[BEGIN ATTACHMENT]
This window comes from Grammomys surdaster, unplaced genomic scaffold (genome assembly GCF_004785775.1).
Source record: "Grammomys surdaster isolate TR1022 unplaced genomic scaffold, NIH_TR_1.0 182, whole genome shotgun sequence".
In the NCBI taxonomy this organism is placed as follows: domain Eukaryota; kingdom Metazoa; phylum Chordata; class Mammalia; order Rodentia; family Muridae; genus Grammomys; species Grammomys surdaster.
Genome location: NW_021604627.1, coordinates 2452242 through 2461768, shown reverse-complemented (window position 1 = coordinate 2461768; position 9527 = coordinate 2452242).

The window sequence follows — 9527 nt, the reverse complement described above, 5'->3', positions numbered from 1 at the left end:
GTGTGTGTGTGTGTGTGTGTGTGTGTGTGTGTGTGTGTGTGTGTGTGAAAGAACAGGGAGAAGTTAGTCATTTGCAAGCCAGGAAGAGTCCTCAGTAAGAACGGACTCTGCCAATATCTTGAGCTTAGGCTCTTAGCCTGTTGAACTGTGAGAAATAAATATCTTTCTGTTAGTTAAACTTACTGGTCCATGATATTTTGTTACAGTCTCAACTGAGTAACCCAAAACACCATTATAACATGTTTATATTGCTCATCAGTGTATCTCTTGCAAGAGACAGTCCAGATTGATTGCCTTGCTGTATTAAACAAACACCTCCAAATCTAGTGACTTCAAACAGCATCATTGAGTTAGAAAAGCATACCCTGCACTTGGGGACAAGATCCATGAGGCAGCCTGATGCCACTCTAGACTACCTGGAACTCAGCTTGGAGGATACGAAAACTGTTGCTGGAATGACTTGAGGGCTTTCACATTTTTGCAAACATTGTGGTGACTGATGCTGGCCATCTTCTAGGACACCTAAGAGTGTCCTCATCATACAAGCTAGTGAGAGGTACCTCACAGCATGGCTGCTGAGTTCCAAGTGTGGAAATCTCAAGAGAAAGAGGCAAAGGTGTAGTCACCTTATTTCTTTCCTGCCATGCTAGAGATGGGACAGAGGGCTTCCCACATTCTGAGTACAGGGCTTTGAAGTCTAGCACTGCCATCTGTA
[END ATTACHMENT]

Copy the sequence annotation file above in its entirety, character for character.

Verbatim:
This window comes from Grammomys surdaster, unplaced genomic scaffold (genome assembly GCF_004785775.1).
Source record: "Grammomys surdaster isolate TR1022 unplaced genomic scaffold, NIH_TR_1.0 182, whole genome shotgun sequence".
In the NCBI taxonomy this organism is placed as follows: domain Eukaryota; kingdom Metazoa; phylum Chordata; class Mammalia; order Rodentia; family Muridae; genus Grammomys; species Grammomys surdaster.
Genome location: NW_021604627.1, coordinates 2452242 through 2461768, shown reverse-complemented (window position 1 = coordinate 2461768; position 9527 = coordinate 2452242).

The window sequence follows — 9527 nt, the reverse complement described above, 5'->3', positions numbered from 1 at the left end:
GTGTGTGTGTGTGTGTGTGTGTGTGTGTGTGTGTGTGTGTGTGTGTGAAAGAACAGGGAGAAGTTAGTCATTTGCAAGCCAGGAAGAGTCCTCAGTAAGAACGGACTCTGCCAATATCTTGAGCTTAGGCTCTTAGCCTGTTGAACTGTGAGAAATAAATATCTTTCTGTTAGTTAAACTTACTGGTCCATGATATTTTGTTACAGTCTCAACTGAGTAACCCAAAACACCATTATAACATGTTTATATTGCTCATCAGTGTATCTCTTGCAAGAGACAGTCCAGATTGATTGCCTTGCTGTATTAAACAAACACCTCCAAATCTAGTGACTTCAAACAGCATCATTGAGTTAGAAAAGCATACCCTGCACTTGGGGACAAGATCCATGAGGCAGCCTGATGCCACTCTAGACTACCTGGAACTCAGCTTGGAGGATACGAAAACTGTTGCTGGAATGACTTGAGGGCTTTCACATTTTTGCAAACATTGTGGTGACTGATGCTGGCCATCTTCTAGGACACCTAAGAGTGTCCTCATCATACAAGCTAGTGAGAGGTACCTCACAGCATGGCTGCTGAGTTCCAAGTGTGGAAATCTCAAGAGAAAGAGGCAAAGGTGTAGTCACCTTATTTCTTTCCTGCCATGCTAGAGATGGGACAGAGGGCTTCCCACATTCTGAGTACAGGGCTTTGAAGTCTAGCACTGCCATCTGTA